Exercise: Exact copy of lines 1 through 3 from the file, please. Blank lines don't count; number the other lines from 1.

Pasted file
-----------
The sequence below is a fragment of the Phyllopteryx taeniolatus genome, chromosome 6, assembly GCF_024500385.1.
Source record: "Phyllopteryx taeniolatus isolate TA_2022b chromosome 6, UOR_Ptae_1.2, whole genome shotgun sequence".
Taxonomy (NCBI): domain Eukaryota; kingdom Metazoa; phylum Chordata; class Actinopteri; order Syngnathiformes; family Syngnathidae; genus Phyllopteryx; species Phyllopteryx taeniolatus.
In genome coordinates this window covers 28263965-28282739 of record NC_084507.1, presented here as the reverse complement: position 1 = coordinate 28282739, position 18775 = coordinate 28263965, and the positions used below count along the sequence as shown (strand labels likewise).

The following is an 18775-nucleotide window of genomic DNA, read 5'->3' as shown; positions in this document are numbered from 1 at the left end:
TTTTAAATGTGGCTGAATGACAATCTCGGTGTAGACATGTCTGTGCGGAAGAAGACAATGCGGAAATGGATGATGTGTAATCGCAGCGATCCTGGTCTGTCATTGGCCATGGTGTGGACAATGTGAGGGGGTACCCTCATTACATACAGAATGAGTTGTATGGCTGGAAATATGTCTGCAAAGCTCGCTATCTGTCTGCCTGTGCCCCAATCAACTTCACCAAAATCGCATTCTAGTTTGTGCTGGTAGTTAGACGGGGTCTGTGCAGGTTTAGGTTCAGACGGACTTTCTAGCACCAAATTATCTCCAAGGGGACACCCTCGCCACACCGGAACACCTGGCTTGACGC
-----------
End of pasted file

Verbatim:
The sequence below is a fragment of the Phyllopteryx taeniolatus genome, chromosome 6, assembly GCF_024500385.1.
Source record: "Phyllopteryx taeniolatus isolate TA_2022b chromosome 6, UOR_Ptae_1.2, whole genome shotgun sequence".
Taxonomy (NCBI): domain Eukaryota; kingdom Metazoa; phylum Chordata; class Actinopteri; order Syngnathiformes; family Syngnathidae; genus Phyllopteryx; species Phyllopteryx taeniolatus.